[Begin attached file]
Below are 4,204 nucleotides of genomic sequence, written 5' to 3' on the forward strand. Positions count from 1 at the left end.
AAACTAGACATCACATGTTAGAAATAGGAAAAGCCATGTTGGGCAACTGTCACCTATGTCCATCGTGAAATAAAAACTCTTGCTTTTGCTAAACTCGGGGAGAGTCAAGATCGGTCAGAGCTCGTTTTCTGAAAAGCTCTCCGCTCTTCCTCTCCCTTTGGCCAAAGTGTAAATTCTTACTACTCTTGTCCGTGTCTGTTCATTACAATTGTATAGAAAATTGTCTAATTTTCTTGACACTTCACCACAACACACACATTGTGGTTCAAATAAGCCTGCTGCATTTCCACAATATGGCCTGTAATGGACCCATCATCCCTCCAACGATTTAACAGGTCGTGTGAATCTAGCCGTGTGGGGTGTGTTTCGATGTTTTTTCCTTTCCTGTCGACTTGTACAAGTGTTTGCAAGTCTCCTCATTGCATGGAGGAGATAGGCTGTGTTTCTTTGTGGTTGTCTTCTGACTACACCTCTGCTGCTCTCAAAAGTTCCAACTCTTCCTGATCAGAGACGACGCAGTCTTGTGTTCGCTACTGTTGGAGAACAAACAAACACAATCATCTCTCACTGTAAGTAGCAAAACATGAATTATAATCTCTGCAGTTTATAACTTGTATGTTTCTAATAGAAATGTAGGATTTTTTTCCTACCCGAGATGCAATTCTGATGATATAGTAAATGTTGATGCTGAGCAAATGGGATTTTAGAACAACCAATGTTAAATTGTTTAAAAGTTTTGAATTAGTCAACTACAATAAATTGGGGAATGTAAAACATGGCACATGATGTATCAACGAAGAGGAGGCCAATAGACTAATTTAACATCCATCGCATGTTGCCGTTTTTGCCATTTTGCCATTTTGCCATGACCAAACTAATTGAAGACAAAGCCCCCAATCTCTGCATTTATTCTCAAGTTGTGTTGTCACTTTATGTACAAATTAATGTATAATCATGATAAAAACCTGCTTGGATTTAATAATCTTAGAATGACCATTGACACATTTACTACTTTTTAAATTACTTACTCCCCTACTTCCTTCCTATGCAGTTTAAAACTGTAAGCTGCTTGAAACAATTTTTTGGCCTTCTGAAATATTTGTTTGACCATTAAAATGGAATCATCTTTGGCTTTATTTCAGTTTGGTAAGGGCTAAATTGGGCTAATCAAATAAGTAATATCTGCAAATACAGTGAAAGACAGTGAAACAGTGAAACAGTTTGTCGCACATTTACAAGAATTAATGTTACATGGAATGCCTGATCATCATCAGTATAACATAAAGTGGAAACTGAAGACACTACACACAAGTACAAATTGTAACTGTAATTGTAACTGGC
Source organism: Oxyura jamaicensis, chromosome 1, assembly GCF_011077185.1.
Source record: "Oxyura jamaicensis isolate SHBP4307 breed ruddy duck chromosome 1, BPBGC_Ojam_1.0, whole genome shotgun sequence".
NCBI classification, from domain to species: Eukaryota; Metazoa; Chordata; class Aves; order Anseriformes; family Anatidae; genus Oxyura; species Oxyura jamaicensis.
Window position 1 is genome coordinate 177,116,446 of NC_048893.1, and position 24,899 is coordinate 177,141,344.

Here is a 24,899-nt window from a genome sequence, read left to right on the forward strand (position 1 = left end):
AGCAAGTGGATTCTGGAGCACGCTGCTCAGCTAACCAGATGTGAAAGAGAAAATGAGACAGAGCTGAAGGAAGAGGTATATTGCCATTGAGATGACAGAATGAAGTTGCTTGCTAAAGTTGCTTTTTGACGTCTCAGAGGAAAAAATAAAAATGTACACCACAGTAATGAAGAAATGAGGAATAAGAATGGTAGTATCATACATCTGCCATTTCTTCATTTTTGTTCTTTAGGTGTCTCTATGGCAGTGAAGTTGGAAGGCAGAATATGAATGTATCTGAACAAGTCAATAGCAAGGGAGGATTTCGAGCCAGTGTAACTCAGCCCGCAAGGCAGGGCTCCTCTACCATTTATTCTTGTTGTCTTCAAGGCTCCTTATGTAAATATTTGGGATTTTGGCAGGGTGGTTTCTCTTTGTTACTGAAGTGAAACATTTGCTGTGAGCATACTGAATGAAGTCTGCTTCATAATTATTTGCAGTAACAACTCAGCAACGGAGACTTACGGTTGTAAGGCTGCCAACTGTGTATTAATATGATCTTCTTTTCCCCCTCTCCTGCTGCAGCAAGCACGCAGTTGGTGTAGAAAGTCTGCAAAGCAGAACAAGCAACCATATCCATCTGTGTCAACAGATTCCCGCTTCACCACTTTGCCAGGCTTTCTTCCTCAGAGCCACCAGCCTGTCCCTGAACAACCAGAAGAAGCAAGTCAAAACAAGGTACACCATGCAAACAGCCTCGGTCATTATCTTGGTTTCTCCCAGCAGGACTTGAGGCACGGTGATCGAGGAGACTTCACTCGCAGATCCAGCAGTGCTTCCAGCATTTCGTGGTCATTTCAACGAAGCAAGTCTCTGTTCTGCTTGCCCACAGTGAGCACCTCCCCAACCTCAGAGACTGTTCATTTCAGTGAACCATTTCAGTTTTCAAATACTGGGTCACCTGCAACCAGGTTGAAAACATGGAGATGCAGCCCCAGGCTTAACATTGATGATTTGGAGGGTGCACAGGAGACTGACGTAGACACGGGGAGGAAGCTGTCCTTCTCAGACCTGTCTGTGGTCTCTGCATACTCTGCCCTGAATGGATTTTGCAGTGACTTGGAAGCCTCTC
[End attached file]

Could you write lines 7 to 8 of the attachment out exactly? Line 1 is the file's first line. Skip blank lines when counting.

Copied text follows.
Here is a 24,899-nt window from a genome sequence, read left to right on the forward strand (position 1 = left end):
AGCAAGTGGATTCTGGAGCACGCTGCTCAGCTAACCAGATGTGAAAGAGAAAATGAGACAGAGCTGAAGGAAGAGGTATATTGCCATTGAGATGACAGAATGAAGTTGCTTGCTAAAGTTGCTTTTTGACGTCTCAGAGGAAAAAATAAAAATGTACACCACAGTAATGAAGAAATGAGGAATAAGAATGGTAGTATCATACATCTGCCATTTCTTCATTTTTGTTCTTTAGGTGTCTCTATGGCAGTGAAGTTGGAAGGCAGAATATGAATGTATCTGAACAAGTCAATAGCAAGGGAGGATTTCGAGCCAGTGTAACTCAGCCCGCAAGGCAGGGCTCCTCTACCATTTATTCTTGTTGTCTTCAAGGCTCCTTATGTAAATATTTGGGATTTTGGCAGGGTGGTTTCTCTTTGTTACTGAAGTGAAACATTTGCTGTGAGCATACTGAATGAAGTCTGCTTCATAATTATTTGCAGTAACAACTCAGCAACGGAGACTTACGGTTGTAAGGCTGCCAACTGTGTATTAATATGATCTTCTTTTCCCCCTCTCCTGCTGCAGCAAGCACGCAGTTGGTGTAGAAAGTCTGCAAAGCAGAACAAGCAACCATATCCATCTGTGTCAACAGATTCCCGCTTCACCACTTTGCCAGGCTTTCTTCCTCAGAGCCACCAGCCTGTCCCTGAACAACCAGAAGAAGCAAGTCAAAACAAGGTACACCATGCAAACAGCCTCGGTCATTATCTTGGTTTCTCCCAGCAGGACTTGAGGCACGGTGATCGAGGAGACTTCACTCGCAGATCCAGCAGTGCTTCCAGCATTTCGTGGTCATTTCAACGAAGCAAGTCTCTGTTCTGCTTGCCCACAGTGAGCACCTCCCCAACCTCAGAGACTGTTCATTTCAGTGAACCATTTCAGTTTTCAAATACTGGGTCACCTGCAACCAGGTTGAAAACATGGAGATGCAGCCCCAGGCTTAACATTGATGATTTGGAGGGTGCACAGGAGACTGACGTAGACACGGGGAGGAAGCTGTCCTTCTCAGACCTGTCTGTGGTCTCTGCATACTCTGCCCTGAATGGATTTTGCAGTGACTTGGAAGCCTCTC